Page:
This is in line with results reported by Cozmuta et al. [174] who studied the adsorption of lead metal ions on Na-clinoptilolite and by Li et al. [175] who studied the adsorption of Cu(II) ions on amino-functionalized magnetic nanoparticles.

3.9.4. Comparison of Maximum Adsorption Capacity of Different Adsorbents for Cu(II) Ions

Various adsorbents were investigated for Cu(II) ions removal. The adsorption capacities of such sorbents are given in Table 4. It is obvious that, the adsorption capacity of sesame husk towards Cu(II) is comparable or even better than 39 of

Table 4. Comparison of maximum adsorption capacity (qmax) of different reported adsorbents for Cu(II) ions.

43 other reported adsorbents, referring the promising future for sesame husk utilization in copper ions removal from aqueous solutions.

3.10. Adsorption Kinetics

Several adsorption kinetic models such as pseudo first-order, pseudo second- order and intra-particle diffusion models had been used to understand the characteristics and mechanism of adsorption [209] and the rate-limiting step during adsorption process [88] .

3.10.1. Pseudo First-Order Model

The adsorption rate constant suggested by Lagergren [210] and Ho [211] by applying first-order reaction kinetic is given by Equation (11):


where k1 is the adsorption rate constant for the first order adsorption, qt (mg/g) is the amount of Cu(II) metal adsorbed at time t and qe (mg/g) is the amount of heavy metal adsorbed at saturation.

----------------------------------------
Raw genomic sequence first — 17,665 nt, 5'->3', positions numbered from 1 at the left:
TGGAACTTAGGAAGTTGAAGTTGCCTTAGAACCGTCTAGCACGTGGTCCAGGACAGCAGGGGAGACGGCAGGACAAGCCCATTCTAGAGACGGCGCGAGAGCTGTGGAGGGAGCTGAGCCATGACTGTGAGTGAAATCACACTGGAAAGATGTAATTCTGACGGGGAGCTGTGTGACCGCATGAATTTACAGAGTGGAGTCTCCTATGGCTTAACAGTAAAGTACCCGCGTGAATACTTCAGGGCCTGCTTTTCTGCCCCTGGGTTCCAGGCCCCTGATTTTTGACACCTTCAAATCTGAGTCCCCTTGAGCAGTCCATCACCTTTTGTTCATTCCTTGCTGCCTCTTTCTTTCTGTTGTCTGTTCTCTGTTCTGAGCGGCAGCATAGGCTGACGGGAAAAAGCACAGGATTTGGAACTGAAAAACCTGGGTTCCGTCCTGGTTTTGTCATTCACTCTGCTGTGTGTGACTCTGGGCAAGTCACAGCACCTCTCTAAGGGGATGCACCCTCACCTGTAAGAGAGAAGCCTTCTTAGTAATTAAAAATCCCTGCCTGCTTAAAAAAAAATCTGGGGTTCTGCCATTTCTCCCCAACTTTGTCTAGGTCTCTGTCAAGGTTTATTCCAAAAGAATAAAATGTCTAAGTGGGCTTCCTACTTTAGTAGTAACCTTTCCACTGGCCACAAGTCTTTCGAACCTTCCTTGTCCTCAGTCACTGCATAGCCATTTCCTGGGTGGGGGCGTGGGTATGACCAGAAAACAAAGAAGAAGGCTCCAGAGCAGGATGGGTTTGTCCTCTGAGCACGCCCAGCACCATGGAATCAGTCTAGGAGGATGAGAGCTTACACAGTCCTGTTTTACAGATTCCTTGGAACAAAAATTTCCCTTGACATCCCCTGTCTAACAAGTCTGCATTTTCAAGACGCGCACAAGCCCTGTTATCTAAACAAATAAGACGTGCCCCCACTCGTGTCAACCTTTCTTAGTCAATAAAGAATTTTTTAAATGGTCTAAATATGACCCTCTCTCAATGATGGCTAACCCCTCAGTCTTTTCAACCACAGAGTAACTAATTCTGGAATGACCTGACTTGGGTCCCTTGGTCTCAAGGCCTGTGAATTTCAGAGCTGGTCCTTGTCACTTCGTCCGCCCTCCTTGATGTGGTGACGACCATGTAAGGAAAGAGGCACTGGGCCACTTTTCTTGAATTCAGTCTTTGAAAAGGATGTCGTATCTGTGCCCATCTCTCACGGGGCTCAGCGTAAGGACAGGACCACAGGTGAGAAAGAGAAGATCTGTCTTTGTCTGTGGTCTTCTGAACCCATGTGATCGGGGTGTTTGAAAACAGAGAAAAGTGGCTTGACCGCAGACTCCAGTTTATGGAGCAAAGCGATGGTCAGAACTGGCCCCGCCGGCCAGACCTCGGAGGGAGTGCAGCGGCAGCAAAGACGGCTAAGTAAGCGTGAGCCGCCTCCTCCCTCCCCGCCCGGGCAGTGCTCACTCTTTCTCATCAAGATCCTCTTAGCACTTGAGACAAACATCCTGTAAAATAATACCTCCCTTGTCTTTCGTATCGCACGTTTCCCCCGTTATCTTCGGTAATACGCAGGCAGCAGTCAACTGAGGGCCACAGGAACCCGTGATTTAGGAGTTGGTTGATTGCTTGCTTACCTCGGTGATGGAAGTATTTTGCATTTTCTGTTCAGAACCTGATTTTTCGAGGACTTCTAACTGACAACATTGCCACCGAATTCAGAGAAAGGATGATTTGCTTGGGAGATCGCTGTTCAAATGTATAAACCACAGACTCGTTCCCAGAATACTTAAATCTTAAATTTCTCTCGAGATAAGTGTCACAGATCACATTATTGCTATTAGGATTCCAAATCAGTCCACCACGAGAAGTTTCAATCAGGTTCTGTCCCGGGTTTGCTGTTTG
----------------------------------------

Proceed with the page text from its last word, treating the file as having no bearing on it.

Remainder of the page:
The integration of the Equation (11) gives the following expression:


where C1 is the integration constant for first-order reaction kinetic.

If it is supposed that q = 0 at t = 0, then the pseudo first-order kinetic model is expressed by:


where qe and qt (mg/g) are the amounts of Cu(II) ions adsorbed onto sesame husk at equilibrium and at time t, respectively and k1 (min−1) is the rate constant of pseudo first-order kinetic model.

The straight line plots of against t were used to determine the k1 and theoretical qe. As seen in Figure 13 although the plot was linear, the calculated

Figure 13. Pseudo first-order plot for the adsorption of Cu(II) ions onto sesame husk at different initial concentrations (T: 298 K, 300 rpm, pH: 6 and 1.0 g of adsorbent).

value (qe,calc.) and the experimental value (qe,exp.) were not in agreement with each other referring a poor pseudo first-order kinetic model fit. Moreover, this kinetic model does not fit well to the whole range of contact time. It could only be applied over the initial stage of the adsorption process (1 - 7 minutes) [88] [212] [213] .

3.10.2. Pseudo Second-Order

The pseudo second-order model [214] [215] based on equilibrium adsorption is evaluated using the relationship: